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(a) Households and nonprofit organizations; net worth, Level, Millions of Dollars, Not Seasonally Adjusted (HNONWRQ027S)
The source ID is FL152090005.Q

This data appear in Table S.3.q of the 'Integrated Macroeconomic Accounts for the United States.'

These tables present a sequence of accounts that relate production, income and spending, capital formation, financial transactions, and asset revaluations to changes in net worth between balance sheets for the major sectors of the U.S. economy. They are part of an interagency effort to further harmonize the BEA National Income and Product Accounts (NIPAs) and the Federal Reserve Board Flow of Funds Accounts (FFAs). The structure of these tables is based on the internationally accepted set of guidelines for the compilation of national accounts that are offered in the System of National Accounts 1993 (SNA).

Cautionary note on the use of the integrated macroeconomic accounts (IMA) - The estimates that are provided on this page are based on a unique set of accounting standards that are founded on the SNA. Accordingly, some of the estimates in in the IMA tables will differ from the official estimates that are published in the NIPAs and FFAs due to conceptual differences. There will also be some statistical differences between the estimates in these tables and those in the related accounts. For further information on the conceptual differences, see the paper at http://www.bea.gov/national/pdf/Integratedmac.pdf.

Households and nonprofit organizations; net worth, Level

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(a) Real Median Household Income in the United States, 2015 CPI-U-RS Adjusted Dollars, Not Seasonally Adjusted (MEHOINUSA672N)
Household data are collected as of March.

As stated in the Census's "Source and Accuracy of Estimates for Income, Poverty, and Health Insurance Coverage in the United States: 2011" (http://www.census.gov/hhes/www/p60_243sa.pdf)

Estimation of Median Incomes. The Census Bureau has changed the methodology for computing median income over time. The Census Bureau has computed medians using either Pareto interpolation or linear interpolation. Currently, we are using linear interpolation to estimate all medians. Pareto interpolation assumes a decreasing density of population within an income interval, whereas linear interpolation assumes a constant density of population within an income interval. The Census Bureau calculated estimates of median income and associated standard errors for 1979 through 1987 using Pareto interpolation if the estimate was larger than $20,000 for people or $40,000 for families and households. This is because the width of the income interval containing the estimate is greater than $2,500.

We calculated estimates of median income and associated standard errors for 1976, 1977, and 1978 using Pareto interpolation if the estimate was larger than $12,000 for people or $18,000 for families and households. This is because the width of the income interval containing the estimate is greater than $1,000. All other estimates of median income and associated standard errors for 1976 through 2011 (2012 ASEC) and almost all of the estimates of median income and associated standard errors for 1975 and earlier were calculated using linear interpolation.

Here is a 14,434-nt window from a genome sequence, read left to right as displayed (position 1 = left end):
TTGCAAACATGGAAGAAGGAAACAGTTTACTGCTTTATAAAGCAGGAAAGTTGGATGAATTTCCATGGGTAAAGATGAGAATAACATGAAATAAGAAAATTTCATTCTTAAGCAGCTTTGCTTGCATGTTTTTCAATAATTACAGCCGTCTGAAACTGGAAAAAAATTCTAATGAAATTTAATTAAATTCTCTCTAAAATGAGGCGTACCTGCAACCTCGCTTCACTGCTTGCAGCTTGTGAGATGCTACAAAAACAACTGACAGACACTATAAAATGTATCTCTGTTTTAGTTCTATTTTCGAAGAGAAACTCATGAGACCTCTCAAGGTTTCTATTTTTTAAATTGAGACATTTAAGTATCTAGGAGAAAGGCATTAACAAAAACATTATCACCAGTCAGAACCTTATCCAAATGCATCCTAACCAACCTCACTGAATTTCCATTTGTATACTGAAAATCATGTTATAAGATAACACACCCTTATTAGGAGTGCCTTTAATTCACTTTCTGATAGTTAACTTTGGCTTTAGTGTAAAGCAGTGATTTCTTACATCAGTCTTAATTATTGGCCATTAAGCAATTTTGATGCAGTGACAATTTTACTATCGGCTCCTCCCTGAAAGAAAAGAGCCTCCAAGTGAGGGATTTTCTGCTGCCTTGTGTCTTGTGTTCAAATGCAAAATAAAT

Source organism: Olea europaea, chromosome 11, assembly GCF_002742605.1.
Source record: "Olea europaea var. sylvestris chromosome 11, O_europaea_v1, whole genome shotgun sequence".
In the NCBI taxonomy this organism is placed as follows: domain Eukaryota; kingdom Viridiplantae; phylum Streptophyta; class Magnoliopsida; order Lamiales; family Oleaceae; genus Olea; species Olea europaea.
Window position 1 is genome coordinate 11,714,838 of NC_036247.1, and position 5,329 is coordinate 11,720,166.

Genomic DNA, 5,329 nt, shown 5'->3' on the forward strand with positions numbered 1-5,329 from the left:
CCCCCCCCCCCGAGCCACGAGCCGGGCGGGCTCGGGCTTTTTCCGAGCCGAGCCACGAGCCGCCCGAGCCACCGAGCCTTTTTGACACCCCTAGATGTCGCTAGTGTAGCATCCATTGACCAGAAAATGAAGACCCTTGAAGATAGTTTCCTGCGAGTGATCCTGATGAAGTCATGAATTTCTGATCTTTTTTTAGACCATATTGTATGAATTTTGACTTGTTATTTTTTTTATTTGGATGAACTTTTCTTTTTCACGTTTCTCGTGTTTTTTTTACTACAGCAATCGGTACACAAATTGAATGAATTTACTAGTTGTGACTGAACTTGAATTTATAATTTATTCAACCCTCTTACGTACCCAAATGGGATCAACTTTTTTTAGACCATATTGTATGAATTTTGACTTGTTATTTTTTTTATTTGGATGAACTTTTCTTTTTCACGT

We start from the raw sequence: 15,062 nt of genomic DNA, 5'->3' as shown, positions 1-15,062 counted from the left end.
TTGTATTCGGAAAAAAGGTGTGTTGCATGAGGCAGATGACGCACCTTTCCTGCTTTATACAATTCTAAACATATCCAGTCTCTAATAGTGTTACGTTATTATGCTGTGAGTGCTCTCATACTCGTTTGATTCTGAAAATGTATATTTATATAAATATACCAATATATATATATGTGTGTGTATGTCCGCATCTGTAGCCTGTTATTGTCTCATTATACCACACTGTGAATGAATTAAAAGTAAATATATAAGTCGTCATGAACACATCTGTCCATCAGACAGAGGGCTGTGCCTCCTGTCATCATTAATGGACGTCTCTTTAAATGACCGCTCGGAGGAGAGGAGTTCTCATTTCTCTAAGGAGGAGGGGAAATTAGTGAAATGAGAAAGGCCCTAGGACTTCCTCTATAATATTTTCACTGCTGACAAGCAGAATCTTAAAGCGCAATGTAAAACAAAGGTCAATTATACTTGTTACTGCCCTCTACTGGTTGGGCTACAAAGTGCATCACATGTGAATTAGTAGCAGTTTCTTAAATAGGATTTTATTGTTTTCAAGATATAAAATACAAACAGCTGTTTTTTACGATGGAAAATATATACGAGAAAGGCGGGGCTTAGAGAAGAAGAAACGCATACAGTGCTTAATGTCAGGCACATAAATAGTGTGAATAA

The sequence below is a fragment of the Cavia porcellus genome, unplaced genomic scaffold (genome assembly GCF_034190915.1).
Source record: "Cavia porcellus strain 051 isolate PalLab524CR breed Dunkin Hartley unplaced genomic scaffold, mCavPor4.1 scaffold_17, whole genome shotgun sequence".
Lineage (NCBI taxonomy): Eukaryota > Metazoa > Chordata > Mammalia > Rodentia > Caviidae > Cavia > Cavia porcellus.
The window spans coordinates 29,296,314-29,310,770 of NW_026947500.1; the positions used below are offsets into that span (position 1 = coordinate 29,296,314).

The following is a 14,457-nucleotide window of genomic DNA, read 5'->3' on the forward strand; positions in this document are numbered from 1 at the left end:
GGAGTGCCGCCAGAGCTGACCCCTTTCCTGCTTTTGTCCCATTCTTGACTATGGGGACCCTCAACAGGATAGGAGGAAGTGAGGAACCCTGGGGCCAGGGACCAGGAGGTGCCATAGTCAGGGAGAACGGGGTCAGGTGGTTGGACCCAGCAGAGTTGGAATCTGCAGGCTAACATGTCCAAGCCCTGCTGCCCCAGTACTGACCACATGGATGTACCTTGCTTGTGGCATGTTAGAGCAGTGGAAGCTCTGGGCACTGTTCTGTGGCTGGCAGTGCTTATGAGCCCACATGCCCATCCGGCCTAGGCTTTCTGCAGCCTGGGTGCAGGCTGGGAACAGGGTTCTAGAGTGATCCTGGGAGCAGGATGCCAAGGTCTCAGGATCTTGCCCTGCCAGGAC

Thus, use caution when comparing median incomes above $12,000 for people or $18,000 for families and households for different years. Median incomes below those levels are more comparable from year to year since they have always been calculated using linear interpolation. For an indication of the comparability of medians calculated using Pareto interpolation with medians calculated using linear interpolation, see Series P-60, Number 114, Money Income in 1976 of Families and Persons in the United States (www2.census.gov/prod2/popscan/p60-114.pdf).

Real Median Household Income in the United States

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Finally, you can change the units of your new series.

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(a) Households and Nonprofit Organizations; Credit Market Instruments; Liability, Level, Billions of Dollars, Seasonally Adjusted (CMDEBT)
The FRED series Household Sector: Liabilities: Household Credit Market Debt Outstanding is now known as Households and Nonprofit Organizations; Credit Market Instruments; Liability.

The source series id is LA154104005.Q.

This series appears in Table D.3. For further information see the assistance provided in the guide to the Financial Accounts at http://www.federalreserve.gov/apps/fof/.

Households and Nonprofit Organizations; Credit Market Instruments; Liability, Level

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(a) St. Louis Adjusted Monetary Base, Billions of Dollars, Seasonally Adjusted (BASE)
The Adjusted Monetary Base is the sum of currency (including coin) in circulation outside Federal Reserve Banks and the U.S. Treasury, plus deposits held by depository institutions at Federal Reserve Banks. These data are adjusted for the effects of changes in statutory reserve requirements on the quantity of base money held by depositories.

This series has been reconstructed starting July 14, 2003. For further information, please refer to http://research.stlouisfed.org/publications/review/03/09/Anderson.pdf. Historical data and components are available at http://research.stlouisfed.org/publications/review/03/09/0309ra.xls.

St. Louis Adjusted Monetary Base

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NOTES
Households and nonprofit organizations; net worth, Level  (HNONWRQ027S)

Source: Board of Governors of the Federal Reserve System (US)  

Release: Z.1 Financial Accounts of the United States  

Notes:

The source ID is FL152090005.Q

This data appear in Table S.3.q of the 'Integrated Macroeconomic Accounts for the United States.'